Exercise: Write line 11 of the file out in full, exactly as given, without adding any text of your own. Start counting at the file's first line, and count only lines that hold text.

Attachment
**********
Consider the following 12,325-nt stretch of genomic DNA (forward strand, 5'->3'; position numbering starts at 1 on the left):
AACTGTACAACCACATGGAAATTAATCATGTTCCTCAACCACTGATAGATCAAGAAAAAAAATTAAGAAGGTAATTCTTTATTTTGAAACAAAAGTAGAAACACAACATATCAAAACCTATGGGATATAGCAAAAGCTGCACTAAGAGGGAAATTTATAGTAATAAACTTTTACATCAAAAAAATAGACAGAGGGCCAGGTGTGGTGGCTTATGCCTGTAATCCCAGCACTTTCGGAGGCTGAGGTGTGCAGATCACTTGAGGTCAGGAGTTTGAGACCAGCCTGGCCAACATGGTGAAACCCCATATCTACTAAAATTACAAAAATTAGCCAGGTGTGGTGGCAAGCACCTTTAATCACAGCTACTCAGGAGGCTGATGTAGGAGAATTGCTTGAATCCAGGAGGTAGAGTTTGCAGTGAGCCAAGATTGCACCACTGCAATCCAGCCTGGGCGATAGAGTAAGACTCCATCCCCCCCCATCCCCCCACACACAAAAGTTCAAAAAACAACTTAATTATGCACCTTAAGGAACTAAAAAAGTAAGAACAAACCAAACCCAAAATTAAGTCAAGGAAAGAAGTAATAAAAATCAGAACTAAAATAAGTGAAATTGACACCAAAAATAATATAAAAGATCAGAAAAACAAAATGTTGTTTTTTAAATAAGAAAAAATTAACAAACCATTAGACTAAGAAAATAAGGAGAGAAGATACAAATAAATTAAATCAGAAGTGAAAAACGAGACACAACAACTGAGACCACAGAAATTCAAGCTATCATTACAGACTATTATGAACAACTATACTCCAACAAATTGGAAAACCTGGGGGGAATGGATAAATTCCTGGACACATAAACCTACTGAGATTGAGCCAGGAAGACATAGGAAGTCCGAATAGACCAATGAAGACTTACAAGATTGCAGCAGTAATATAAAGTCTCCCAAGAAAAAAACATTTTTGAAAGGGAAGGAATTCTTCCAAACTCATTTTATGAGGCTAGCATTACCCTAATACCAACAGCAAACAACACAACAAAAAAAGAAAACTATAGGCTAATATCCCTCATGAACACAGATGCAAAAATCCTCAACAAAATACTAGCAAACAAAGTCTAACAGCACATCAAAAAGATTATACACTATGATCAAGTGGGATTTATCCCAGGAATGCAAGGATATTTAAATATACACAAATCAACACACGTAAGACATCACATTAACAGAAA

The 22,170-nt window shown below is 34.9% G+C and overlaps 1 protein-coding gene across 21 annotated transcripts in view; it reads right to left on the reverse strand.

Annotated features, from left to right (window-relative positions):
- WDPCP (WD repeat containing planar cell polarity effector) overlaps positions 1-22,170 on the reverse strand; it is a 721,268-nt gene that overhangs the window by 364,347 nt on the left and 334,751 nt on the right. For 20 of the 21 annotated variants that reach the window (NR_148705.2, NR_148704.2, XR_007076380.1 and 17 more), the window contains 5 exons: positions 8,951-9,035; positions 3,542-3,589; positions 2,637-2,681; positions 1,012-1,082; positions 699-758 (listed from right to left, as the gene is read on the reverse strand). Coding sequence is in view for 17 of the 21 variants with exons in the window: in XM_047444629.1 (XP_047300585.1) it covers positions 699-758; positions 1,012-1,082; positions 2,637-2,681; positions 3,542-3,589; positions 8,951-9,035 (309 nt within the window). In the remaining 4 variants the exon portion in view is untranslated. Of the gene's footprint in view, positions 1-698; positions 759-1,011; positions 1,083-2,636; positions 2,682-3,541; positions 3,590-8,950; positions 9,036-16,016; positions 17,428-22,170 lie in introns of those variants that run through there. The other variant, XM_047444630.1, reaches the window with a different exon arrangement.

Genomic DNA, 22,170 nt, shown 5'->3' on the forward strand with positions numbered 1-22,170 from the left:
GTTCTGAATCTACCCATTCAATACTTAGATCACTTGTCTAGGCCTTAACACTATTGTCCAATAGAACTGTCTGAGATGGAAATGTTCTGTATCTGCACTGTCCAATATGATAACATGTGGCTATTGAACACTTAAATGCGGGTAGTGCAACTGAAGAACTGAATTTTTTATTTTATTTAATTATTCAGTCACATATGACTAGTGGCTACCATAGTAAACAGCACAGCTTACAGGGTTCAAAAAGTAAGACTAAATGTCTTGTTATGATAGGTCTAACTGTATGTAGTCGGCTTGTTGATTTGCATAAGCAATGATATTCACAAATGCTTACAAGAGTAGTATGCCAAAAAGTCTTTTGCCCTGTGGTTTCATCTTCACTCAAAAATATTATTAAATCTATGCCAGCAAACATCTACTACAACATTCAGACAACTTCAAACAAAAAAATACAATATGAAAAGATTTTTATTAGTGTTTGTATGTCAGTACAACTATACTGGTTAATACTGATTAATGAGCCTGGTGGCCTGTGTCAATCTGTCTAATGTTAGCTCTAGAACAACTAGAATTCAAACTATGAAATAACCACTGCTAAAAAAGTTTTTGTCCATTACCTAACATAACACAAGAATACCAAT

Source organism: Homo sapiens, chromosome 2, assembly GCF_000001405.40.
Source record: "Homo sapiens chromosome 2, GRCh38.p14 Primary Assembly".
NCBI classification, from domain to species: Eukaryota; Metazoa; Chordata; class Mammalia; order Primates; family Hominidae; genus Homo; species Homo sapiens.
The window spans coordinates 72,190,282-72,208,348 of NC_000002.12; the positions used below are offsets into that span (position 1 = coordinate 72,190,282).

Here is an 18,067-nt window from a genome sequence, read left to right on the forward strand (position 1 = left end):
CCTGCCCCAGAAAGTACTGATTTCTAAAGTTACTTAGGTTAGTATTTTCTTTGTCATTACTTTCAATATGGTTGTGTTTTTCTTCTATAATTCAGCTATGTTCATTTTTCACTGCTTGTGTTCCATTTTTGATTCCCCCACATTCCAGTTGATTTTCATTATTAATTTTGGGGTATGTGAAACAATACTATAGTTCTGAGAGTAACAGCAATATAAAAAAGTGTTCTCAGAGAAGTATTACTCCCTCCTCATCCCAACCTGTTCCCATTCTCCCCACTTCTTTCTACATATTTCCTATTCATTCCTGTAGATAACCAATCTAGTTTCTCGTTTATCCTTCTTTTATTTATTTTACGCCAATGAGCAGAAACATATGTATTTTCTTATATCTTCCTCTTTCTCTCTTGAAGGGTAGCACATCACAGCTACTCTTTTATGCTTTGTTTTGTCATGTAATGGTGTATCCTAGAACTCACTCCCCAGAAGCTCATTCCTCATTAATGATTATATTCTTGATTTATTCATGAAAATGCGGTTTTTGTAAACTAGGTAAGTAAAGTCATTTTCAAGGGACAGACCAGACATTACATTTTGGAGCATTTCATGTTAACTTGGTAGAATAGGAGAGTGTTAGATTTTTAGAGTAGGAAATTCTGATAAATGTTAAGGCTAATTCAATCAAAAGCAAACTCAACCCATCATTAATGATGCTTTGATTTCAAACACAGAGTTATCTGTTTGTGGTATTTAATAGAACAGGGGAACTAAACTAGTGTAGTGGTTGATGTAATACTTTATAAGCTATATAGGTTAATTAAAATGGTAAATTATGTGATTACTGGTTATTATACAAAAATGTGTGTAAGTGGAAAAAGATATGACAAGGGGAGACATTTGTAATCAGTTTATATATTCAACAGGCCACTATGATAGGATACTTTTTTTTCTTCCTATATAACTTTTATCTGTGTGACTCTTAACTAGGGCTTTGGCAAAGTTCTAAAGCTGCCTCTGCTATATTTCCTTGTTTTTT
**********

The window spans coordinates 72,190,282-72,208,348 of NC_000002.12; the positions used below are offsets into that span (position 1 = coordinate 72,190,282).